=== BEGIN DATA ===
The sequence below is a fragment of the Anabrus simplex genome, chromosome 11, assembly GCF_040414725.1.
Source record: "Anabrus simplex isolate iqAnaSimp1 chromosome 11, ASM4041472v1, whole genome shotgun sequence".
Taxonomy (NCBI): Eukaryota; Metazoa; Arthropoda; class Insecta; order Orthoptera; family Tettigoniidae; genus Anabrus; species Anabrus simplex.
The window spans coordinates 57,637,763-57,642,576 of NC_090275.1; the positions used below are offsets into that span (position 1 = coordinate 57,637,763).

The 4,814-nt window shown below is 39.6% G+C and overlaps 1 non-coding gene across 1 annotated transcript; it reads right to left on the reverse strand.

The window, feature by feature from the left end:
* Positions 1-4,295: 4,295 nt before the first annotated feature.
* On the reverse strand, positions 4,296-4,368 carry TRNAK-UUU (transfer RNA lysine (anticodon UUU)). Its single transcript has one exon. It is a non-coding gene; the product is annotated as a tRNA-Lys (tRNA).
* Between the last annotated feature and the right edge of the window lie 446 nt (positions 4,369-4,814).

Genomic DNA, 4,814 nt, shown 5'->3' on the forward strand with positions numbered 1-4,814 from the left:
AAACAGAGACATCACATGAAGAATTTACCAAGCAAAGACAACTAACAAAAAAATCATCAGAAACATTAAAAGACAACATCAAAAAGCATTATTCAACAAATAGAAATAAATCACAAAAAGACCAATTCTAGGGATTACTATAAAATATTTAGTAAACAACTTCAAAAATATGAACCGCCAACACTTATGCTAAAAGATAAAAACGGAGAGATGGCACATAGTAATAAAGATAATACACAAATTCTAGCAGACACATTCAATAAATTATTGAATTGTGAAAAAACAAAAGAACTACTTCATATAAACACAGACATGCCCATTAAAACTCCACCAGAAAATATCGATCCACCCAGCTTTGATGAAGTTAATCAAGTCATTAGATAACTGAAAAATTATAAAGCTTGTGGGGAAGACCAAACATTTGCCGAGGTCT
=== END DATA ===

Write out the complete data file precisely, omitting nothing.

The sequence below is a fragment of the Anabrus simplex genome, chromosome 11, assembly GCF_040414725.1.
Source record: "Anabrus simplex isolate iqAnaSimp1 chromosome 11, ASM4041472v1, whole genome shotgun sequence".
Taxonomy (NCBI): Eukaryota; Metazoa; Arthropoda; class Insecta; order Orthoptera; family Tettigoniidae; genus Anabrus; species Anabrus simplex.
The window spans coordinates 57,637,763-57,642,576 of NC_090275.1; the positions used below are offsets into that span (position 1 = coordinate 57,637,763).

The 4,814-nt window shown below is 39.6% G+C and overlaps 1 non-coding gene across 1 annotated transcript; it reads right to left on the reverse strand.

The window, feature by feature from the left end:
* Positions 1-4,295: 4,295 nt before the first annotated feature.
* On the reverse strand, positions 4,296-4,368 carry TRNAK-UUU (transfer RNA lysine (anticodon UUU)). Its single transcript has one exon. It is a non-coding gene; the product is annotated as a tRNA-Lys (tRNA).
* Between the last annotated feature and the right edge of the window lie 446 nt (positions 4,369-4,814).

Genomic DNA, 4,814 nt, shown 5'->3' on the forward strand with positions numbered 1-4,814 from the left:
AAACAGAGACATCACATGAAGAATTTACCAAGCAAAGACAACTAACAAAAAAATCATCAGAAACATTAAAAGACAACATCAAAAAGCATTATTCAACAAATAGAAATAAATCACAAAAAGACCAATTCTAGGGATTACTATAAAATATTTAGTAAACAACTTCAAAAATATGAACCGCCAACACTTATGCTAAAAGATAAAAACGGAGAGATGGCACATAGTAATAAAGATAATACACAAATTCTAGCAGACACATTCAATAAATTATTGAATTGTGAAAAAACAAAAGAACTACTTCATATAAACACAGACATGCCCATTAAAACTCCACCAGAAAATATCGATCCACCCAGCTTTGATGAAGTTAATCAAGTCATTAGATAACTGAAAAATTATAAAGCTTGTGGGGAAGACCAAACATTTGCCGAGGTCT